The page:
Charleston Post and Courier, May 29, 2008

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Elvis Costello And The Imposters

Devin Grant

It is always interesting to take a listen when an artist puts out an album that is described as having a sound that reinvents said musician. The results can be good or bad, but they are rarely boring. Elvis Costello has reinvented himself so many times over the years, that it really is pointless to try and peg the guy to a single sound.

On Momofuku it seems that Costello has done it again, popping into the studio with the likes of Jonathan Rice, David Hildalgo and Jenny Lewis. The crew emerged just a few days later with a completed album.

The results are even more surprising than the brevity of the recording session. While Costello has put out some truly interesting music in the last 20 years (Spike, The Juliet Letters, Painted From Memory), this is the first release that recaptures the excitement of hearing Costello's 1977 debut, My Aim Is True. One listen to tracks such as "No Hiding Place," "Harry Worth" and "Stella Hurt," and the wickedly good memories of Costello and his Attractions will come flooding back.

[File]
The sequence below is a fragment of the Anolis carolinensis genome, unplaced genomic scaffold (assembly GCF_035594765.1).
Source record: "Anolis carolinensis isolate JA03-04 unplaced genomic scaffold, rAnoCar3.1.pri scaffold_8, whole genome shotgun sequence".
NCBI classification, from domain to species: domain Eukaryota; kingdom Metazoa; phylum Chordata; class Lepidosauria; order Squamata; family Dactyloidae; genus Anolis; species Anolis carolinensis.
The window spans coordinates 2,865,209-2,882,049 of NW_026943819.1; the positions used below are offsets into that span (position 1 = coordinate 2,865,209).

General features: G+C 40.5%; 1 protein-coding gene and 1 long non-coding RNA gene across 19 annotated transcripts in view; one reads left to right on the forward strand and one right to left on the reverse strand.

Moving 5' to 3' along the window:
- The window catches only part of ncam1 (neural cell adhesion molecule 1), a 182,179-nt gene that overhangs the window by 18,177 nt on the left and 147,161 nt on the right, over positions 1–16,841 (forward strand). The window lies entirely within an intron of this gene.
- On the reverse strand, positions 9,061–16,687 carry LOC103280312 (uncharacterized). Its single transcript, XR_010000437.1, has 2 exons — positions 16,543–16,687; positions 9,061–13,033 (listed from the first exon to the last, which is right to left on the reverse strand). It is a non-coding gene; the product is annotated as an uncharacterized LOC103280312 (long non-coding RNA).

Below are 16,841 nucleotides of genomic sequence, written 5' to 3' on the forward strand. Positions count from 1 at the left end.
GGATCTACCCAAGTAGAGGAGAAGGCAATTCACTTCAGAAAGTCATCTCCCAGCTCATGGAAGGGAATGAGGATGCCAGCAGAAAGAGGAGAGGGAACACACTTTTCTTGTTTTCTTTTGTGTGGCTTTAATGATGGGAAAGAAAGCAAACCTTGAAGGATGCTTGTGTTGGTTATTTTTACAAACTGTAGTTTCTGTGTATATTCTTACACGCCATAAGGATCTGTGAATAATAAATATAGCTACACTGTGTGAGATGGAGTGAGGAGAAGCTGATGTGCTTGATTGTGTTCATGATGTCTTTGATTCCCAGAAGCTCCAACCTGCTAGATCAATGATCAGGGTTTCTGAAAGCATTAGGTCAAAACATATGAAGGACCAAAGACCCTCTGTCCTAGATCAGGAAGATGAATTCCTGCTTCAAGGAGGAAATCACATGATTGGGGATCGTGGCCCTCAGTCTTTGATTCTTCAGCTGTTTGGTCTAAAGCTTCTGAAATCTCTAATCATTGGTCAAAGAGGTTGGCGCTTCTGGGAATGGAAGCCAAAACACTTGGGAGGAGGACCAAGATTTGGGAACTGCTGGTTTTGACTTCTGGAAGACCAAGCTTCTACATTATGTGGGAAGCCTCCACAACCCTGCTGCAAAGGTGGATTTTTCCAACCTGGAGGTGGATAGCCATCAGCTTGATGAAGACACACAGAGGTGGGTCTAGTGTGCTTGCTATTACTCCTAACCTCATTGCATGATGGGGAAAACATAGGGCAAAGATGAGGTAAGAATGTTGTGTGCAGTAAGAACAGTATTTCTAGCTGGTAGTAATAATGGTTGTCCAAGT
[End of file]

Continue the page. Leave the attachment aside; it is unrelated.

The best song by far is "American Gangster Time," which sounds like it has been sitting in a time capsule for the last 30 years, just waiting for the right moment.

Ladies and gentlemen, that moment is now. Not every single track works flawlessly, but there is an amazing amount of good music here.

If Costello's classic sound makes you smile, then most of what is on Momofuku will give you perma-grin.


Download these:

"American Gangster Time," "No Hiding Place," "Stella Hurt"


The Post and Courier, May 29, 2008

Devin Grant reviews Momofuku


Momofuku album cover.jpg


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